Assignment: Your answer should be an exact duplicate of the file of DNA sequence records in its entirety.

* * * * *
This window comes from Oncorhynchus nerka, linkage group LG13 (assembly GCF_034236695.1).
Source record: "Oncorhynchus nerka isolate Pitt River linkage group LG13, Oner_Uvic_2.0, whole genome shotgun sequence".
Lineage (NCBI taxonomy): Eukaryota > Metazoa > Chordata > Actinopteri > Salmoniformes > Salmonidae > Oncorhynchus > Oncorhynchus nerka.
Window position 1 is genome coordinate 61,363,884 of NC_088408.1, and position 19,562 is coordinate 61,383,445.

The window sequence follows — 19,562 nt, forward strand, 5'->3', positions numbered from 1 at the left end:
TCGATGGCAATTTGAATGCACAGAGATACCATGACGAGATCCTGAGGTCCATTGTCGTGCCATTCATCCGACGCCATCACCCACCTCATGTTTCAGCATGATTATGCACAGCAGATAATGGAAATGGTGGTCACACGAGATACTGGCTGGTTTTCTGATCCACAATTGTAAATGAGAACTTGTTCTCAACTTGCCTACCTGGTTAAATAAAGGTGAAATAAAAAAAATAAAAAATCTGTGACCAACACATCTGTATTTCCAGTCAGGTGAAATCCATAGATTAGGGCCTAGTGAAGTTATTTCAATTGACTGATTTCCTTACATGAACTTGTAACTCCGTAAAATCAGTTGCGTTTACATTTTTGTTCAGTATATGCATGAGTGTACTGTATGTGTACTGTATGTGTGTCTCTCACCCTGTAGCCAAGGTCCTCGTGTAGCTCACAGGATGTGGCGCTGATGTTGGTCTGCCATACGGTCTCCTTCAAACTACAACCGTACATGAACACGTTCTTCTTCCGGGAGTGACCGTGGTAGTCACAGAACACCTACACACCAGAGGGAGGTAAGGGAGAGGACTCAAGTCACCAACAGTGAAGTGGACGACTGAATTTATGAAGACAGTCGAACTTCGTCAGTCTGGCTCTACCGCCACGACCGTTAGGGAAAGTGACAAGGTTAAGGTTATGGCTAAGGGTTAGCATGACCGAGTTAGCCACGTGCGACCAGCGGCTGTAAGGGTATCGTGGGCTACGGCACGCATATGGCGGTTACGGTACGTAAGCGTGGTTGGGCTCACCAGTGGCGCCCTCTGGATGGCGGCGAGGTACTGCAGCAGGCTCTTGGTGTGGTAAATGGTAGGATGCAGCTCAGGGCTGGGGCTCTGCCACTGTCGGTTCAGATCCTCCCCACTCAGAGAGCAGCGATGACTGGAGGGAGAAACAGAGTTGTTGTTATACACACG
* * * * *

This window comes from Oncorhynchus nerka, linkage group LG13 (assembly GCF_034236695.1).
Source record: "Oncorhynchus nerka isolate Pitt River linkage group LG13, Oner_Uvic_2.0, whole genome shotgun sequence".
Lineage (NCBI taxonomy): Eukaryota > Metazoa > Chordata > Actinopteri > Salmoniformes > Salmonidae > Oncorhynchus > Oncorhynchus nerka.
Window position 1 is genome coordinate 61,363,884 of NC_088408.1, and position 19,562 is coordinate 61,383,445.

The window sequence follows — 19,562 nt, forward strand, 5'->3', positions numbered from 1 at the left end:
TCGATGGCAATTTGAATGCACAGAGATACCATGACGAGATCCTGAGGTCCATTGTCGTGCCATTCATCCGACGCCATCACCCACCTCATGTTTCAGCATGATTATGCACAGCAGATAATGGAAATGGTGGTCACACGAGATACTGGCTGGTTTTCTGATCCACAATTGTAAATGAGAACTTGTTCTCAACTTGCCTACCTGGTTAAATAAAGGTGAAATAAAAAAAATAAAAAATCTGTGACCAACACATCTGTATTTCCAGTCAGGTGAAATCCATAGATTAGGGCCTAGTGAAGTTATTTCAATTGACTGATTTCCTTACATGAACTTGTAACTCCGTAAAATCAGTTGCGTTTACATTTTTGTTCAGTATATGCATGAGTGTACTGTATGTGTACTGTATGTGTGTCTCTCACCCTGTAGCCAAGGTCCTCGTGTAGCTCACAGGATGTGGCGCTGATGTTGGTCTGCCATACGGTCTCCTTCAAACTACAACCGTACATGAACACGTTCTTCTTCCGGGAGTGACCGTGGTAGTCACAGAACACCTACACACCAGAGGGAGGTAAGGGAGAGGACTCAAGTCACCAACAGTGAAGTGGACGACTGAATTTATGAAGACAGTCGAACTTCGTCAGTCTGGCTCTACCGCCACGACCGTTAGGGAAAGTGACAAGGTTAAGGTTATGGCTAAGGGTTAGCATGACCGAGTTAGCCACGTGCGACCAGCGGCTGTAAGGGTATCGTGGGCTACGGCACGCATATGGCGGTTACGGTACGTAAGCGTGGTTGGGCTCACCAGTGGCGCCCTCTGGATGGCGGCGAGGTACTGCAGCAGGCTCTTGGTGTGGTAAATGGTAGGATGCAGCTCAGGGCTGGGGCTCTGCCACTGTCGGTTCAGATCCTCCCCACTCAGAGAGCAGCGATGACTGGAGGGAGAAACAGAGTTGTTGTTATACACACG